Can I move with my son


#1

My wife and I were married 8 years ago in Jacksonville, Florida. Our seven year old son was born 2 years later in Tampa. We moved to Charlotte in 2007. In February 2009 my wife abandoned me and my son to move 50 miles away to Statesville with her new boyfriend. She is uneducated and works part time for Big Lots in Statesville. I have a degree in network engineering and work as a Desktop Support/Help Desk technician, but that industry has been hard hit here in Charlotte so I’ve been bouncing from six month contract to six month contract since June of 2008 when E*Trade laid us all off (they relocated me here from the Tampa office.)

Neither of us can afford a divorce. We have a verbal agreement concerning custody. Our son lives with me in our family home, and she gets him every other weekend. I have been getting a lot of job offers from out of state. I’m currently under consideration for the making homes affordable plan because of the instability of the IT market here in Charlotte. I feel I could better provide for him and give him a more stable life if I were to take one of these out of state positions, and wanted to know what my legal rights were, since she abandoned him over a year ago, has never paid one cent in support, moved 50 miles away to another county, and no legal custody has been determined.


#2

You can take him out of state if she agrees to the move. If she does I suggest you have a parenting agreement drawn up which outlines her consent to the move and names you as primary custodian. This agreement needs to be signed by both of you and both of your signatures must be notarized.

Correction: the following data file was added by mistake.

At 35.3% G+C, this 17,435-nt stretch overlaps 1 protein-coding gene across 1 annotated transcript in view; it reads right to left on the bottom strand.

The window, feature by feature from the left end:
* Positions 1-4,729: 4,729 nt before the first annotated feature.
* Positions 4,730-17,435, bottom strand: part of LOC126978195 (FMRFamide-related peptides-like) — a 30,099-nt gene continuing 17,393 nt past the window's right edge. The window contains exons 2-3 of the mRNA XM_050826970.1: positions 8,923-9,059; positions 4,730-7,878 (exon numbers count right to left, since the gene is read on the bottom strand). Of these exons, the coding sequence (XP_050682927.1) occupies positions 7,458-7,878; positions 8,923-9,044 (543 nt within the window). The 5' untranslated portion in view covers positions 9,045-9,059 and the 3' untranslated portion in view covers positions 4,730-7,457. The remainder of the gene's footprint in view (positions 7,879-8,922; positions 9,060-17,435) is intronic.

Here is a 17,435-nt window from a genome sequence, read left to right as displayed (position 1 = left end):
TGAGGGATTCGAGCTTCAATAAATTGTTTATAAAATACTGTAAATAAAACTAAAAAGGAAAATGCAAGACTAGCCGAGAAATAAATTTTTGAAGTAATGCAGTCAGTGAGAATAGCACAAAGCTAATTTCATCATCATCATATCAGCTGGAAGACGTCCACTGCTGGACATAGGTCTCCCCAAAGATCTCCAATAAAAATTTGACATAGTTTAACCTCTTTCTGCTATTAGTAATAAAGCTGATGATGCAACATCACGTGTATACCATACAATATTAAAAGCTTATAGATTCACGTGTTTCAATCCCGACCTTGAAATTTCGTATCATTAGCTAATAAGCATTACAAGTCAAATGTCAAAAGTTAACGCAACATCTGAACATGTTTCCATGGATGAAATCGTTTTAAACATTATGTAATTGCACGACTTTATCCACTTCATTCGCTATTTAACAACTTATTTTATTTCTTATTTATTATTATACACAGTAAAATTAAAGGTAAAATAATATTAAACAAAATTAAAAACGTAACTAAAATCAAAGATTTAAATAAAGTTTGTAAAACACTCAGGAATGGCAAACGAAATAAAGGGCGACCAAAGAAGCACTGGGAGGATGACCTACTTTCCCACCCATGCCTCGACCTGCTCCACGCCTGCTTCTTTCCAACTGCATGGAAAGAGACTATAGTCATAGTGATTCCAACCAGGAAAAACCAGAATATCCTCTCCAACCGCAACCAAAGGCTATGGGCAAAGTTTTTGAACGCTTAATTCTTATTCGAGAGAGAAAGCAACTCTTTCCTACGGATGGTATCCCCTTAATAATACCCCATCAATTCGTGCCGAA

Otherwise, if you move with him she may file an action for emergency custody to have him returned to NC, you would then have to respond to her action and sue for custody in order for a judge to determine whether or not the move is in your son’s best interests.


#3

From someone who has recently been through this, be careful. Right now, you don’t have a custody Order in place and no visitation schedule (Order), so you are able to move with your son without violating any orders. You know your ex. If you think she might respond to your notice of intent to move with a Motion for Custody/Visitation, you may not want to notify her of the move, until you are about to do it.

Once you have moved, it is harder for the Court to order you to return to NC with the child, but it is still a possibility. Make certain you have all your ducks in a row if you decide to move without her consent. Get your son in school, daycare, find a pediatrician, etc. Get him settled immediately after your move. Start developing ties to your new home. When you do notify her of your move, be ready with a new plan for visitation and be prepared to maybe bear the burden of transportation or the expense of transportation. In my case, it was split evenly, thankfully. We meet half-way for the exchanges.

If you think she will agree, then it would be best to get her consent in writing. When you get to your new home and establish residency, you should really file for divorce and custody.